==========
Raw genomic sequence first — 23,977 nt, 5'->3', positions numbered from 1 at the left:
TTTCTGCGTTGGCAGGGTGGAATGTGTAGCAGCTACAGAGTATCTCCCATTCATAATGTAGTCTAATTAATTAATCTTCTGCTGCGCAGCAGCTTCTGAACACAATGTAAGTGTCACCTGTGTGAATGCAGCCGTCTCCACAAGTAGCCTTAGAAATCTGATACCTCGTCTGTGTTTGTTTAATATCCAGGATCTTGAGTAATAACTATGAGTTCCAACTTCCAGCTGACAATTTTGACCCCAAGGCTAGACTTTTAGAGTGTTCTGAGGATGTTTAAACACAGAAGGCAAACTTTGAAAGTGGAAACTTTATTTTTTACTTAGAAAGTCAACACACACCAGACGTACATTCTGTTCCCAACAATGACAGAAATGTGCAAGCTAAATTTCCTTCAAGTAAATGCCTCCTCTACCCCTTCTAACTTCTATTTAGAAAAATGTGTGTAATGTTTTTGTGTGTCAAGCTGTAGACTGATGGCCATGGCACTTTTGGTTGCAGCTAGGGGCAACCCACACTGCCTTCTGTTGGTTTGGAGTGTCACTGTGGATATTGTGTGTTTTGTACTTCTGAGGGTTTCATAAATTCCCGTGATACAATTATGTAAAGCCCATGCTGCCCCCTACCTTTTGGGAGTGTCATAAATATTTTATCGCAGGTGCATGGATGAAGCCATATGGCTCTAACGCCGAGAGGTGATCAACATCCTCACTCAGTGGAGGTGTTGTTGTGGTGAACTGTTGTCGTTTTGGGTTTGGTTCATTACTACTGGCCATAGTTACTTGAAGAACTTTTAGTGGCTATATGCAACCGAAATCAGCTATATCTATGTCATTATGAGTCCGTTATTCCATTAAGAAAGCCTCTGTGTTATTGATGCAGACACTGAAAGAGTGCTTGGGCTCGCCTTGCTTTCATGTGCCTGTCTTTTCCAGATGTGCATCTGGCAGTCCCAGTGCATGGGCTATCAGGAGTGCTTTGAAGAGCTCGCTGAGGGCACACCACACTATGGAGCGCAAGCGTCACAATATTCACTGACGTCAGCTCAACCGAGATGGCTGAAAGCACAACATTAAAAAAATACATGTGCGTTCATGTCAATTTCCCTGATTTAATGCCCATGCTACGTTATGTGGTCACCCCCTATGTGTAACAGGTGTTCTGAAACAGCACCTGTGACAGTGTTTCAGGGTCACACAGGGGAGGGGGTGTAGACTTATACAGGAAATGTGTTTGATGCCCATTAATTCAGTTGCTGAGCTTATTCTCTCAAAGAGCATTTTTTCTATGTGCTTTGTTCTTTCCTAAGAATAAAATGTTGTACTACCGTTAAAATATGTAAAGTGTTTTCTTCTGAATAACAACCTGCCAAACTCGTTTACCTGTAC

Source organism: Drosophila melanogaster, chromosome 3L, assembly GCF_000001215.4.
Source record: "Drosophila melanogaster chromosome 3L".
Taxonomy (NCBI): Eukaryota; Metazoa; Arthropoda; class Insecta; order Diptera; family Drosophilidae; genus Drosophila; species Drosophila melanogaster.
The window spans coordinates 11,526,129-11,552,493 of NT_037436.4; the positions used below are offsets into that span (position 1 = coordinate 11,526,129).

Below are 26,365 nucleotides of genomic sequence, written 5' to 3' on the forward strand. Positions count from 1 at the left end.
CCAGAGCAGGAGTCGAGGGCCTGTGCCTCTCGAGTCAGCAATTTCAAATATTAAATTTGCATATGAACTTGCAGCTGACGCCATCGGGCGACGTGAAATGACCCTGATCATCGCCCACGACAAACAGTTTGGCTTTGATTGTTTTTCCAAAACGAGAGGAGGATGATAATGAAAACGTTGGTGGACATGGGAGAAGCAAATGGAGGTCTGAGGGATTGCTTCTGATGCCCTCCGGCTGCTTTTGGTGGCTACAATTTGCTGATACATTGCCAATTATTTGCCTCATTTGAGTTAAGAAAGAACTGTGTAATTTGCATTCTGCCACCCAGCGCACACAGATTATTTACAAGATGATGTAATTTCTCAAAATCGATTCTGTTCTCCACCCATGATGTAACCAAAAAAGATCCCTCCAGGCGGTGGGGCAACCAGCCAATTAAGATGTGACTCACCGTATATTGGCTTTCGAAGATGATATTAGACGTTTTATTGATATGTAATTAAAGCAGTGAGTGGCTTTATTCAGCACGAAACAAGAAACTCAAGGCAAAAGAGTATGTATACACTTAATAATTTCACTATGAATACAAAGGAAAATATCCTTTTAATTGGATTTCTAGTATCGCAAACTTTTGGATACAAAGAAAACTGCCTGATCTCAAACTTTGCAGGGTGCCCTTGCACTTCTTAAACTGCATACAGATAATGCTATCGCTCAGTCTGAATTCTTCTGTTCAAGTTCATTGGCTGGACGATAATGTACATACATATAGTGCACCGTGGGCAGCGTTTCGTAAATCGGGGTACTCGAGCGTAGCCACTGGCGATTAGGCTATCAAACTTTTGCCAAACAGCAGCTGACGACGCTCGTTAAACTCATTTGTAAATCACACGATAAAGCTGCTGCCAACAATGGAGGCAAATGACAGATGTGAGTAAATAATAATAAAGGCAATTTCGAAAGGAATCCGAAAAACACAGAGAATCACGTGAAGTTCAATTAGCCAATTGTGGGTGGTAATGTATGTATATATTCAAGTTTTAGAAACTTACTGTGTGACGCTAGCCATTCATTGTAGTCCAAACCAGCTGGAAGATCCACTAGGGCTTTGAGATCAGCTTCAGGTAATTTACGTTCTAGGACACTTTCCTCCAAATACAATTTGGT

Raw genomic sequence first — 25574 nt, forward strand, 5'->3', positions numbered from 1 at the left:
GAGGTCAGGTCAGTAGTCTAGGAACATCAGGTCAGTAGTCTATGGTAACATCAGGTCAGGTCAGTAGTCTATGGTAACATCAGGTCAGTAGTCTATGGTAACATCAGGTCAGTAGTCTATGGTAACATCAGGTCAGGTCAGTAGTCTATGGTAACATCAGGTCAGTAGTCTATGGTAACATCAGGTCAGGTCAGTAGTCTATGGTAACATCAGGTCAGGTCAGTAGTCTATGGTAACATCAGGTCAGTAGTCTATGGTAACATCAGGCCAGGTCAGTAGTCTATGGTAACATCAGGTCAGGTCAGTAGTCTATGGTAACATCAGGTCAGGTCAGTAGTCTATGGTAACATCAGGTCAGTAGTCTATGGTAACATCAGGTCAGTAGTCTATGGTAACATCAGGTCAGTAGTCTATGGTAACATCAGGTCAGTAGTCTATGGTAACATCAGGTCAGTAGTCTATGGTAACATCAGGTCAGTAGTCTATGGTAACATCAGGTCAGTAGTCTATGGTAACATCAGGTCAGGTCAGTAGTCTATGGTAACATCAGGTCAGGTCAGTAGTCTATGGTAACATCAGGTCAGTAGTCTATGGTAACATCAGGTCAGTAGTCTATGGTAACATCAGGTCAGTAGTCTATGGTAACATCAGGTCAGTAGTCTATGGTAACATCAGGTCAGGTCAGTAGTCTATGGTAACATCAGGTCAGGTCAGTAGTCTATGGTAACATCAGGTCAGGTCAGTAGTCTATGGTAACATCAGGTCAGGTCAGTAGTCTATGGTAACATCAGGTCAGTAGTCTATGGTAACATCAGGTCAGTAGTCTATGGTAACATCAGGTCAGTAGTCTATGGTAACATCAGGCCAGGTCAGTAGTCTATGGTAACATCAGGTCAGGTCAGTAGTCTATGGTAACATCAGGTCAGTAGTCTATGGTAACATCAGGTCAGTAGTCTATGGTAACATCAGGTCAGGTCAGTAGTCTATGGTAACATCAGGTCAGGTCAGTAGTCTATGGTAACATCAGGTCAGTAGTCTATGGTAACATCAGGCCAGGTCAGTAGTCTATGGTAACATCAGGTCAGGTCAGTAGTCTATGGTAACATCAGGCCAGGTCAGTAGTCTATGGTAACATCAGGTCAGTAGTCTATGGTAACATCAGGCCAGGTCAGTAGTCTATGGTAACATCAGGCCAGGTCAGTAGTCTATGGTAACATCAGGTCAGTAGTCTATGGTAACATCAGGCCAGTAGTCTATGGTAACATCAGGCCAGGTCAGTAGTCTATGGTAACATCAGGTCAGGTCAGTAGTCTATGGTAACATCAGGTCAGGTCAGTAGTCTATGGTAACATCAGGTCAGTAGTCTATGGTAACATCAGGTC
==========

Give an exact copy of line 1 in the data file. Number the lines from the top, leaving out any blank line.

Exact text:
Raw genomic sequence first — 23,977 nt, 5'->3', positions numbered from 1 at the left: